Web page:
What we want to change about our workspaces!

Are you fed up of outdated traditions that still crop up in the workplace? Most of us have experienced frustration with this at some point, whether it’s tedious meetings, lengthy tea rounds or even the flexible working debate. In fact, new research from leading independent jobs website, CV-Library, has found that four in 10 (39%) finance professionals think these stuffy office traditions need to be abandoned.

The survey of over 1,200 UK professionals sought to understand what exactly are these practices that workers in this sector want to see banished, with the top 10 outdated traditions for finance professionals emerging as follows:

  • 9am-5pm working hours (56.3%)
  • Having to work in the office every day (50.1%)
  • Long meetings (43.8%)
  • Having to call in when sick instead of texting or emailing (31.3%)
  • Professional dress codes (25.4%)
  • Annual performance reviews (25.1%)
  • Signing birthday cards for every employee (21.8%)
  • Set workspaces (18.6%)
  • Set lunch hours (10.4%)
  • Employee of the month schemes (6.3%)

Lee Biggins, CEO of CV-Library, commented: “It’s no surprise that the 9-5 working day is viewed as the most outdated tradition. Flexible working in lieu of these traditional working hours is a particularly hot topic right now and is something that candidates should seriously consider when searching for work.”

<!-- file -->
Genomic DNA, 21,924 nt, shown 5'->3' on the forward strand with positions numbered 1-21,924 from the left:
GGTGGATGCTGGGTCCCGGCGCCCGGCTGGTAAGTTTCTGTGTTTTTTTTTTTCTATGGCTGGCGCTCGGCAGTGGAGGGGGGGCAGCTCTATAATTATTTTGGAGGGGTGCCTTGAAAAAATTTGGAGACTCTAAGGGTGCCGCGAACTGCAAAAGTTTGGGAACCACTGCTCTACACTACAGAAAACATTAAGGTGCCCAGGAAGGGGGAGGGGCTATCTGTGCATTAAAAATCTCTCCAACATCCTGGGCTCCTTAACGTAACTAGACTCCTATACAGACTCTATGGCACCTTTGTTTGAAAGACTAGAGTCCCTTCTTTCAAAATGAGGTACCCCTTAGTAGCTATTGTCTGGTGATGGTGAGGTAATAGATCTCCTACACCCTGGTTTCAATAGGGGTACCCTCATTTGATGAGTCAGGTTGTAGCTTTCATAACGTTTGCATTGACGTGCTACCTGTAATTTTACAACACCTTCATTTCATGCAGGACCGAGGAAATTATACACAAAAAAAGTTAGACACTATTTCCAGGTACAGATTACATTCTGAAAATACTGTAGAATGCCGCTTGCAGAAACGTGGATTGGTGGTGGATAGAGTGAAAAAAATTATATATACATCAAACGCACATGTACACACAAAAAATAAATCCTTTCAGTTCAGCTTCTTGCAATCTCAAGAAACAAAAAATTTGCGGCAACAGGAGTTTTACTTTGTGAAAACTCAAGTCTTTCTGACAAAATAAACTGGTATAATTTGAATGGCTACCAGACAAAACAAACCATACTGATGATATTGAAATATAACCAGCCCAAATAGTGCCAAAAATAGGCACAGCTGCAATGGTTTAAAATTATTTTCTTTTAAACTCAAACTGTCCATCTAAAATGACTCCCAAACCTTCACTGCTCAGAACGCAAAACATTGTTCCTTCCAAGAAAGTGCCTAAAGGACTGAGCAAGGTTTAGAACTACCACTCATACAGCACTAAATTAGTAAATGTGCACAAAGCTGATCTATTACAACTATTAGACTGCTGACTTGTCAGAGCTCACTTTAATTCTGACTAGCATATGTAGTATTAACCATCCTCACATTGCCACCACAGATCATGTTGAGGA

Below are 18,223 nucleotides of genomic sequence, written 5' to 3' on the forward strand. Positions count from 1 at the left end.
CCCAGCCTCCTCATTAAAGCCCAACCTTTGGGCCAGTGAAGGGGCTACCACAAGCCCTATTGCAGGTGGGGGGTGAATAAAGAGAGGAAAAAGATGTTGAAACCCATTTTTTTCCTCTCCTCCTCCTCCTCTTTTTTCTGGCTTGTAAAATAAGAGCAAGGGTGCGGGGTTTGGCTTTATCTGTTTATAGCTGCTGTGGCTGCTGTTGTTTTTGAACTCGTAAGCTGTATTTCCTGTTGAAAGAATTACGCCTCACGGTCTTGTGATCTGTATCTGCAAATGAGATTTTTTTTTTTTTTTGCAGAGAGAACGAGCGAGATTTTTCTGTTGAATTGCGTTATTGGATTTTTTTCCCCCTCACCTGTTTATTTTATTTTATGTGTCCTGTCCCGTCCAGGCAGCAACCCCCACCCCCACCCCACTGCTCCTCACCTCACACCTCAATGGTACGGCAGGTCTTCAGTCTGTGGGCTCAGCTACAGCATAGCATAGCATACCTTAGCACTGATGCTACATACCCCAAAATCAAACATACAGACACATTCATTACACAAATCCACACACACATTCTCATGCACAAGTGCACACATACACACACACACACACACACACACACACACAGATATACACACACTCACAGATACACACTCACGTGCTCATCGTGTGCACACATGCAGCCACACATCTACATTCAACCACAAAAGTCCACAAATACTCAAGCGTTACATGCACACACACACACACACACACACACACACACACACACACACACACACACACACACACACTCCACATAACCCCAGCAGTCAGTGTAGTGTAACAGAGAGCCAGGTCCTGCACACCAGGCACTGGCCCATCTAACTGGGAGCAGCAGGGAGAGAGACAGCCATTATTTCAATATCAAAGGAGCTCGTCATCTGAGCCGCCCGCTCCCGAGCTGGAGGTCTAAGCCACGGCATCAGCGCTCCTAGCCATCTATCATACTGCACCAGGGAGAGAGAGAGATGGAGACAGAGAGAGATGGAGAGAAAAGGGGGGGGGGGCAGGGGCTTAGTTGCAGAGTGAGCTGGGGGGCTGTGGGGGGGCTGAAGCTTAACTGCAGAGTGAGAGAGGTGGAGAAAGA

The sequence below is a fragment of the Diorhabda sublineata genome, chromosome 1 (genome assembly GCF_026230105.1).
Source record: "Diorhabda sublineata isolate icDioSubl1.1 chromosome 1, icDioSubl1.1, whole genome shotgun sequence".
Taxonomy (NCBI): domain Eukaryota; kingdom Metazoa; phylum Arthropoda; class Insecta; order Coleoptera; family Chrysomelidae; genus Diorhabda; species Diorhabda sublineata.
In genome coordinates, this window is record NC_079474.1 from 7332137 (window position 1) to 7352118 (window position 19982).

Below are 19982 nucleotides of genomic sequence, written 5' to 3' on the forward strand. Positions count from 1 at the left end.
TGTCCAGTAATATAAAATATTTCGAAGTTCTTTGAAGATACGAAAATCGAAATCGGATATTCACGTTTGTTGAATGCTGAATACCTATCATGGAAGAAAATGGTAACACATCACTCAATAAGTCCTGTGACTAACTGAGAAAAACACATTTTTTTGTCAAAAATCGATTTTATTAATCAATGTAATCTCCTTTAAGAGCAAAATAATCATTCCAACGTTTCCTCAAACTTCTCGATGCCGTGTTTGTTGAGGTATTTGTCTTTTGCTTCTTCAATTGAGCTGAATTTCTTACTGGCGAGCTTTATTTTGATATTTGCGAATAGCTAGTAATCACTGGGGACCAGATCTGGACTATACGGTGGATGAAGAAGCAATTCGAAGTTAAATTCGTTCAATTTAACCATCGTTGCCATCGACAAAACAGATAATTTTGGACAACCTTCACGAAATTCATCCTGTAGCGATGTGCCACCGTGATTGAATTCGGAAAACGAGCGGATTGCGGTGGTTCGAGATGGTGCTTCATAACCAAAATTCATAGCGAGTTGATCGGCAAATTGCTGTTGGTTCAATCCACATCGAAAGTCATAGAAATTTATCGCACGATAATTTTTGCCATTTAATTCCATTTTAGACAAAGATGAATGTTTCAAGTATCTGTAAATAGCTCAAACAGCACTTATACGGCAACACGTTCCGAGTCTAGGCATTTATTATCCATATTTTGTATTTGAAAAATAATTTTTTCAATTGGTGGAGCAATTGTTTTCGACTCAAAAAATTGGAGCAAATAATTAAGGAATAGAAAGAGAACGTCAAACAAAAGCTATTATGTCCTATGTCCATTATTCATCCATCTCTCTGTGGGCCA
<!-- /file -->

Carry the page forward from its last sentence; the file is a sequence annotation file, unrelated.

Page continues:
Although 17.1% of finance professionals believe that it’s up to businesses to decide if they want to hold onto outdated traditions, the majority (78%) agree that businesses need to reconsider outdated traditions in the office. If companies fail to update the way they run their workplace, nearly half (48.8%) of workers in the industry said they’d leave to join a more modern company.

Biggins added: “In an increasingly candidate-driven market, employees should be aware of their power to influence change in the workspace. Stuffy office traditions can have a strong impact on morale and if you don’t feel as if your employer acknowledges this, it could be worth exploring employment with a company that’s more receptive to your needs.

“However, you shouldn’t be put off by companies that don’t offer exactly what you’re looking for. It’s great to know what you want from your workplace, but sometimes finding a happy medium is the best option.”


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